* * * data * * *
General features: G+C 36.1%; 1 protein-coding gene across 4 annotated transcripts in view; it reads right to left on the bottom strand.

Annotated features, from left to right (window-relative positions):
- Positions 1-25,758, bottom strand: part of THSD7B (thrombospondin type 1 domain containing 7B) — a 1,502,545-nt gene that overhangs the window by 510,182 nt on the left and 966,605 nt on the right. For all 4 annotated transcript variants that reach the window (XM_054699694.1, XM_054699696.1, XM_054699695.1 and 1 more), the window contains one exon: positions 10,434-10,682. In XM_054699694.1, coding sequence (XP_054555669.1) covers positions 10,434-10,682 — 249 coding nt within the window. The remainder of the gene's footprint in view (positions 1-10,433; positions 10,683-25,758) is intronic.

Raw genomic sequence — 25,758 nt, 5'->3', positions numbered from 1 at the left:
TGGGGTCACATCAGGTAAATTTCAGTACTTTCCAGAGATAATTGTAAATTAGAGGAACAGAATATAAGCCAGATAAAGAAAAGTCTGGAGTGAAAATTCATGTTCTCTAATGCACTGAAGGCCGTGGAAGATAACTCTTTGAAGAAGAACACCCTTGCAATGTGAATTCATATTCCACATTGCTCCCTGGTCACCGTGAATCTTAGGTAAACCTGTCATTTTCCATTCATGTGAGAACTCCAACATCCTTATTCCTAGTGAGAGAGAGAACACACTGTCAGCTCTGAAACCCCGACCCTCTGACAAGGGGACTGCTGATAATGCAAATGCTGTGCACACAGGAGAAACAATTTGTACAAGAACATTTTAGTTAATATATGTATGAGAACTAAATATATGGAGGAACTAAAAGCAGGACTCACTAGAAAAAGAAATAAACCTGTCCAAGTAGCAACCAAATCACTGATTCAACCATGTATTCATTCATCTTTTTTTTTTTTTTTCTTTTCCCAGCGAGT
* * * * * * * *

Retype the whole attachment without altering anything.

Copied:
General features: G+C 36.1%; 1 protein-coding gene across 4 annotated transcripts in view; it reads right to left on the bottom strand.

Annotated features, from left to right (window-relative positions):
- Positions 1-25,758, bottom strand: part of THSD7B (thrombospondin type 1 domain containing 7B) — a 1,502,545-nt gene that overhangs the window by 510,182 nt on the left and 966,605 nt on the right. For all 4 annotated transcript variants that reach the window (XM_054699694.1, XM_054699696.1, XM_054699695.1 and 1 more), the window contains one exon: positions 10,434-10,682. In XM_054699694.1, coding sequence (XP_054555669.1) covers positions 10,434-10,682 — 249 coding nt within the window. The remainder of the gene's footprint in view (positions 1-10,433; positions 10,683-25,758) is intronic.

Raw genomic sequence — 25,758 nt, 5'->3', positions numbered from 1 at the left:
TGGGGTCACATCAGGTAAATTTCAGTACTTTCCAGAGATAATTGTAAATTAGAGGAACAGAATATAAGCCAGATAAAGAAAAGTCTGGAGTGAAAATTCATGTTCTCTAATGCACTGAAGGCCGTGGAAGATAACTCTTTGAAGAAGAACACCCTTGCAATGTGAATTCATATTCCACATTGCTCCCTGGTCACCGTGAATCTTAGGTAAACCTGTCATTTTCCATTCATGTGAGAACTCCAACATCCTTATTCCTAGTGAGAGAGAGAACACACTGTCAGCTCTGAAACCCCGACCCTCTGACAAGGGGACTGCTGATAATGCAAATGCTGTGCACACAGGAGAAACAATTTGTACAAGAACATTTTAGTTAATATATGTATGAGAACTAAATATATGGAGGAACTAAAAGCAGGACTCACTAGAAAAAGAAATAAACCTGTCCAAGTAGCAACCAAATCACTGATTCAACCATGTATTCATTCATCTTTTTTTTTTTTTTTCTTTTCCCAGCGAGT